4

Occasionally, you hear about a graphic that has been published, but unfortunately the designers missed a second way interpreting of it. For example, this ad that was actually published:

An ad from the Locum company. In the ad, the logo reads as 'I♥cum'

Source: A Reddit thread.

The name of this company is Locum, but for this ad they switched the 'o' in their logo (see the bottom of the ad) to a heart. Unfortunately, the lowercase 'L' of the logo could also be interpreted as an capital 'I'. This made the logo spell out "I♥cum". Readers of the paper noticed it and ever since this image has been wandering around the internet. While this might have given some free publicity to the company, this is of course something you would want to avoid. So my question is

What can be done to avoid this happening to one of your own designs?

Of course one of the most important and easy things to do is to get input from someone else. But apart from that, what can be done? Are there strategies or best-practices that help prevent something like this?

I've tried finding a duplicate question on this site, but I couldn't find one. I found this question about misinterpretation, but I'm specifically asking about missing a second meaning, not a general misinterpretation.

I also was pointed towards this question about how designers should react when a second meaning is pointed out to them. I feel this is a different question, because I'm specifically asking how you can avoid such meetings with the client in the first place.

The actual motive for this question

The misinterpretation I described happened to me when I wanted to switch back to this site from a different tab:

Graphic Design Stack Exchange tab in Firefox Quantum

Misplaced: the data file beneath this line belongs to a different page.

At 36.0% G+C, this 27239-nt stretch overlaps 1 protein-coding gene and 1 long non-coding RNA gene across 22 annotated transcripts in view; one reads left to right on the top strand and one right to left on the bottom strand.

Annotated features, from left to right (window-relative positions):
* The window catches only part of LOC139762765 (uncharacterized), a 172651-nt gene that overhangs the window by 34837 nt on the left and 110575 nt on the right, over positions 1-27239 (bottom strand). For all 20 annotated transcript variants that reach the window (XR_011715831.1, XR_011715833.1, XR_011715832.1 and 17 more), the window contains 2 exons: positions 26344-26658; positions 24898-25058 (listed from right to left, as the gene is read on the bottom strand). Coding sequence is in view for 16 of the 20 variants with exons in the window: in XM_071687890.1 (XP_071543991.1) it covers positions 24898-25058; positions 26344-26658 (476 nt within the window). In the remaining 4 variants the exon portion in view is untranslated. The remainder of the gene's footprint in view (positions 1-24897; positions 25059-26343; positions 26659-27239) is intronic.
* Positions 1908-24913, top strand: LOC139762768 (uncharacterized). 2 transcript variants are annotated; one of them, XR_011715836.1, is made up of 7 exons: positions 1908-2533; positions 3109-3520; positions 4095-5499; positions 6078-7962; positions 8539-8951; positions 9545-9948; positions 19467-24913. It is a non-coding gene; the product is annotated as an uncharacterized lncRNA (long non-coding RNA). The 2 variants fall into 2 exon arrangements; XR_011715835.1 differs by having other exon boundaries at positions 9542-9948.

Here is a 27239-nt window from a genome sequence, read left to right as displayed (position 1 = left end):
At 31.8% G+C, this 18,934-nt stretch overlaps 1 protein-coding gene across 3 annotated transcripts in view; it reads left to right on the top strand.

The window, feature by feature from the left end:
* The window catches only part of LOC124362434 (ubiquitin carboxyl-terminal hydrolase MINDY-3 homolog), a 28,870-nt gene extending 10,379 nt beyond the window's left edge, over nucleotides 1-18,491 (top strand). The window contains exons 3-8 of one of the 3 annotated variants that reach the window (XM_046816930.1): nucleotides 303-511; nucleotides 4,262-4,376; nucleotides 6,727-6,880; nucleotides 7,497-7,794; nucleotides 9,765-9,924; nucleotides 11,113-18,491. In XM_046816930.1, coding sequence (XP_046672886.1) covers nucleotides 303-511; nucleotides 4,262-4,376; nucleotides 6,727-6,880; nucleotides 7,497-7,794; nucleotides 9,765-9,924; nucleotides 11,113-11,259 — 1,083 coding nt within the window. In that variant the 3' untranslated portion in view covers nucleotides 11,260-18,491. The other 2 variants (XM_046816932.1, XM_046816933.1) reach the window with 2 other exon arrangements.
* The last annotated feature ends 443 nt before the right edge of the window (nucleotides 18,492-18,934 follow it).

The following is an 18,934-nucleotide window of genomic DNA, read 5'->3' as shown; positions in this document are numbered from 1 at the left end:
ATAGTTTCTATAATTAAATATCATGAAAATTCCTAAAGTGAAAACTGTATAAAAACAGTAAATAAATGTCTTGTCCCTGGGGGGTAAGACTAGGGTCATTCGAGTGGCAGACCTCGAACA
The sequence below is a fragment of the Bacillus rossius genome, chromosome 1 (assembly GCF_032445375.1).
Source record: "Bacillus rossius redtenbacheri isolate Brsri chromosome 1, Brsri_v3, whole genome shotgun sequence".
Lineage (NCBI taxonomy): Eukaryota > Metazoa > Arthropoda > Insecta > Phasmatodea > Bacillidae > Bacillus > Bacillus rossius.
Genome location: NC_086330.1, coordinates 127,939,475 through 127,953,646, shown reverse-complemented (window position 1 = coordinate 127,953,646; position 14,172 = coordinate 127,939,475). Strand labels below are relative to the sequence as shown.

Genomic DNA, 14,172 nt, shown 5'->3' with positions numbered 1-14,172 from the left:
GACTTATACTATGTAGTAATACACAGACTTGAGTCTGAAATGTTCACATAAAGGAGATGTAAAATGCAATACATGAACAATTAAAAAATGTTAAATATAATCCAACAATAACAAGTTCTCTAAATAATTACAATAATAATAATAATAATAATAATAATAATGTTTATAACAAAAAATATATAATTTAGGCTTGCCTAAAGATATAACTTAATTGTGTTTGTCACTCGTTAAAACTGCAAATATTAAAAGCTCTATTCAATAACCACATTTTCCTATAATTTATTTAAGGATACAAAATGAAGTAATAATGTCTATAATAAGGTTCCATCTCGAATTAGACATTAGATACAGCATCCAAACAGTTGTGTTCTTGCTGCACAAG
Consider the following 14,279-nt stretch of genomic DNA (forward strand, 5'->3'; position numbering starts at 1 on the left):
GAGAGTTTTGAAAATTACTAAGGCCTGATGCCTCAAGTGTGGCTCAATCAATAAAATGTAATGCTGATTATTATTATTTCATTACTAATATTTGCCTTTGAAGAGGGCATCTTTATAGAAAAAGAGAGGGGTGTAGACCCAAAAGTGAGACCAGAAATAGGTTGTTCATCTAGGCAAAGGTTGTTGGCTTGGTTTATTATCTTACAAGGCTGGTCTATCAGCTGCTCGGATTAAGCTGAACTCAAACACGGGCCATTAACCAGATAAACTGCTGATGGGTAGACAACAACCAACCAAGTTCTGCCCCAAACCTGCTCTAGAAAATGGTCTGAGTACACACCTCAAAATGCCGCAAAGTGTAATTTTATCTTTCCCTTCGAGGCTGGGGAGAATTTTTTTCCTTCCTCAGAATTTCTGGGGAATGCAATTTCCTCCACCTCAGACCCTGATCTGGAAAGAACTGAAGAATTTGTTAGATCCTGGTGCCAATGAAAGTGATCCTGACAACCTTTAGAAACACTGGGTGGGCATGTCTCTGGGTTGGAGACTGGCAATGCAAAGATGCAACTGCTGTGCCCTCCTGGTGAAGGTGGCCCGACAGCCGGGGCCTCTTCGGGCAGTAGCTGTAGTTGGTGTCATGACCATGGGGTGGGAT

Graphic Design's logo

The graphic reminded me of the female reproduction organ. Now I can't unsee it. I'm so sorry.

  • I feel like I've seen a very similar post on here not too long ago... – WELZ Jan 17 at 1:45
  • @WELZ There was, but it was more about iconography (see "related" links). I checked it and though this was different enough so as to not vote as a duplicate. – Scott Jan 17 at 2:48
  • 1
    @Scott that's a different one than the one I'm thinking about... there was one which explicitly mentioned ovaries. – WELZ Jan 17 at 2:56
  • 4
  • 1
    @Scott, thanks for linking that answer. I've looked at it, but that question is more about how you should react and what to do once such a second meaning has slipped through. But I'm wondering how you can avoid such a situation in the first place. – Bassie-c Jan 17 at 11:33
6

Well for the native languages, there's little that can be done to overcome everyone individual perception. I don't see any "female reproduction" in this site's logo. That's merely your perception based upon your own experience. That can't be overcome. We are all a conglomeration of our own experiences. I can't try to jump through hoops or guess at what your experiences mean to your perception.